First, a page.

· Registers should be placed on all of the inputs and/or outputs of each Logic Group. A good design practice is to make all input signals or all output signals registered at the Logic Group boundaries. This ensures that the critical paths inside of a Logic Group are maintained and eliminates possible problems with logic optimization across Logic Group boundaries. This rule should be followed consistently for all hierarchy groups in the design.

· The top-level should contain only instantiated modules or entities, IOB logic, and clock logic (DCMs, BUFGs, etc.).

· Logic Groups should be chosen so that no group is so small that it is trivial or less relevant to verify separately but not so large that it becomes unwieldy to simulate and debug should a problem arise. There is no exact formula for this and can change depending on the design and requirements for the verification.

· Logic Groups should be selected so that the portions of design that are most likely subject to change late in the design flow are isolated from other more stable portions of the design. This allows late design changes to have a lesser effect on verification runtimes when properly selected.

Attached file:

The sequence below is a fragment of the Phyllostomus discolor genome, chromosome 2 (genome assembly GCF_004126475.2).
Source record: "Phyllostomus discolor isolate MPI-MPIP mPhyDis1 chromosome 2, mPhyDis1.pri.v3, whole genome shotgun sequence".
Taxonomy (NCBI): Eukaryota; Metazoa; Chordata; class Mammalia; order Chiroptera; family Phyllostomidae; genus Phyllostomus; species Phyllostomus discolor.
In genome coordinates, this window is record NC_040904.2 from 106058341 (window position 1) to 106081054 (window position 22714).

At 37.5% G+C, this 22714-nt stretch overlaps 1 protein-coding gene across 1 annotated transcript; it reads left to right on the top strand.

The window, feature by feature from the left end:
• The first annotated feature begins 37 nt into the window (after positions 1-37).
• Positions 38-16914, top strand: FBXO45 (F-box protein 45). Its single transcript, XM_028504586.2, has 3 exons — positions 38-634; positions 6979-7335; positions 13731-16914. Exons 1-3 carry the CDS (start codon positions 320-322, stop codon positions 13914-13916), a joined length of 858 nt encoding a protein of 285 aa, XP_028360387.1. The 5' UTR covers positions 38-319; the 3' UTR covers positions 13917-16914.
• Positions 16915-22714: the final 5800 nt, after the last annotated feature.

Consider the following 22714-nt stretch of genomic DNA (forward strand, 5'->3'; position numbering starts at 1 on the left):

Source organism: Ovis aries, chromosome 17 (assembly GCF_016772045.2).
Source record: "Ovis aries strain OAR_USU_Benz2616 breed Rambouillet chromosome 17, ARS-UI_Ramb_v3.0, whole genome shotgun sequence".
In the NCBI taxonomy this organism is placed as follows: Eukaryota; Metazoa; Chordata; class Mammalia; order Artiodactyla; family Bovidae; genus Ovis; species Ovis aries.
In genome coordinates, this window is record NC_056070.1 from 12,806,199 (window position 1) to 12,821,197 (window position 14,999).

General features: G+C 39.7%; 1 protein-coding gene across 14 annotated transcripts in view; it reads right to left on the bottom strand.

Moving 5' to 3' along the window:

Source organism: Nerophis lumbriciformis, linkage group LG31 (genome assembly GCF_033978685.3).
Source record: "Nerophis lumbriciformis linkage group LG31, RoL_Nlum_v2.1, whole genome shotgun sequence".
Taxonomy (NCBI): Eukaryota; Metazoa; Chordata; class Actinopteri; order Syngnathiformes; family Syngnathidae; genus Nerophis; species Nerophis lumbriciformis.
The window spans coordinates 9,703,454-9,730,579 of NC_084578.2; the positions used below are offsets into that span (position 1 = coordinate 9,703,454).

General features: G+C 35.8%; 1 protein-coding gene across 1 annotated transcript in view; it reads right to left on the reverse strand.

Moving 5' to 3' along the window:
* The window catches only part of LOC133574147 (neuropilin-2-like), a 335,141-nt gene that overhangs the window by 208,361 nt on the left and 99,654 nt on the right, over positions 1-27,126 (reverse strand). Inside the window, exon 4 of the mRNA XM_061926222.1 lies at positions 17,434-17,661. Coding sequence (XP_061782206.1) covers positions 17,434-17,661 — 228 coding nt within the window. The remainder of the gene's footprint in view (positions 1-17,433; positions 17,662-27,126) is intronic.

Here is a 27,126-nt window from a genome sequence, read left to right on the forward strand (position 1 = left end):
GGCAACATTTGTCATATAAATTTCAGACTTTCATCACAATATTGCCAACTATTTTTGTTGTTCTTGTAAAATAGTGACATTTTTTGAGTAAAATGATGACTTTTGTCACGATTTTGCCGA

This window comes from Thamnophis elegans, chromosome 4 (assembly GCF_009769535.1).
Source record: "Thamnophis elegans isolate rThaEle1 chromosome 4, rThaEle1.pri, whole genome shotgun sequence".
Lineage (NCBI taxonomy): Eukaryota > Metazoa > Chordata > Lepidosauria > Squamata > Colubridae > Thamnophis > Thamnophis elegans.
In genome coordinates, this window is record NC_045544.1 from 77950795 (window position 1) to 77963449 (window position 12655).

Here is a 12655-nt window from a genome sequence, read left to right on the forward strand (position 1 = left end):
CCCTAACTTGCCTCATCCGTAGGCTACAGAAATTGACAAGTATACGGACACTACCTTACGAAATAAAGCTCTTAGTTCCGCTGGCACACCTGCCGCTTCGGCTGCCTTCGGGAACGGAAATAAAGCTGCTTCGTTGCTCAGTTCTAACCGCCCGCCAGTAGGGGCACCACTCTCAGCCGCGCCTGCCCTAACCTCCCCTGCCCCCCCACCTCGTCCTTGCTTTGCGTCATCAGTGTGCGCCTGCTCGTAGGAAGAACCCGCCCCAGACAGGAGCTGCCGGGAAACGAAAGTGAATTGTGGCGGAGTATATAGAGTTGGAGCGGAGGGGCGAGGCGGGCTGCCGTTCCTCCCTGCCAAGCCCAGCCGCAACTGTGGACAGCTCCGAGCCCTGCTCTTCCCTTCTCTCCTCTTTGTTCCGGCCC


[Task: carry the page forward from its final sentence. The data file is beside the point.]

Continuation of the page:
Preserving hierarchy should not affect the performance of the design as long as the above-mentioned guidelines are followed. To obtain maximum benefit from preserving hierarchy, it should only be applied to blocks in the design whose ports are needed to be visible during the gate level simulation. These blocks will typically be the upper-level blocks in the design that follow the guidelines listed above. By limiting the preservation of hierarchy to selected blocks, the synthesis and implementation tools will have more freedom to optimize the design and improve performance. Figure 2 below shows an example of where hierarchy can be preserved in an example design.